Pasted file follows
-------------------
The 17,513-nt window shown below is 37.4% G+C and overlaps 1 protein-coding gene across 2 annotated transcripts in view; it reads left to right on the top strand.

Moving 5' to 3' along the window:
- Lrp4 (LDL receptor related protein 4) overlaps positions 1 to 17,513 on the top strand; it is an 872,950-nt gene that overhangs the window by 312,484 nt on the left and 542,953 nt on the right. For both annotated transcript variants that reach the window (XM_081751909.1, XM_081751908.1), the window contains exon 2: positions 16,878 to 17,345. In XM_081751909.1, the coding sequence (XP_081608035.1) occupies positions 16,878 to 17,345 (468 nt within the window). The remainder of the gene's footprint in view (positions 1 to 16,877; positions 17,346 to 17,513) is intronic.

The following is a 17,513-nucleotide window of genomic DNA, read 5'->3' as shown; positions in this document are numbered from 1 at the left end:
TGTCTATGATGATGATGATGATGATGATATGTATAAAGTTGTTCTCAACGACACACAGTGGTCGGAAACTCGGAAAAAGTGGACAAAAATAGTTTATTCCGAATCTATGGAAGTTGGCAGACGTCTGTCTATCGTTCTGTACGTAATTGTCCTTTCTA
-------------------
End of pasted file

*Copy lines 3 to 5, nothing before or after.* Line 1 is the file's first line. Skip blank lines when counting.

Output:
- Lrp4 (LDL receptor related protein 4) overlaps positions 1 to 17,513 on the top strand; it is an 872,950-nt gene that overhangs the window by 312,484 nt on the left and 542,953 nt on the right. For both annotated transcript variants that reach the window (XM_081751909.1, XM_081751908.1), the window contains exon 2: positions 16,878 to 17,345. In XM_081751909.1, the coding sequence (XP_081608035.1) occupies positions 16,878 to 17,345 (468 nt within the window). The remainder of the gene's footprint in view (positions 1 to 16,877; positions 17,346 to 17,513) is intronic.

The following is a 17,513-nucleotide window of genomic DNA, read 5'->3' as shown; positions in this document are numbered from 1 at the left end:
TGTCTATGATGATGATGATGATGATGATATGTATAAAGTTGTTCTCAACGACACACAGTGGTCGGAAACTCGGAAAAAGTGGACAAAAATAGTTTATTCCGAATCTATGGAAGTTGGCAGACGTCTGTCTATCGTTCTGTACGTAATTGTCCTTTCTA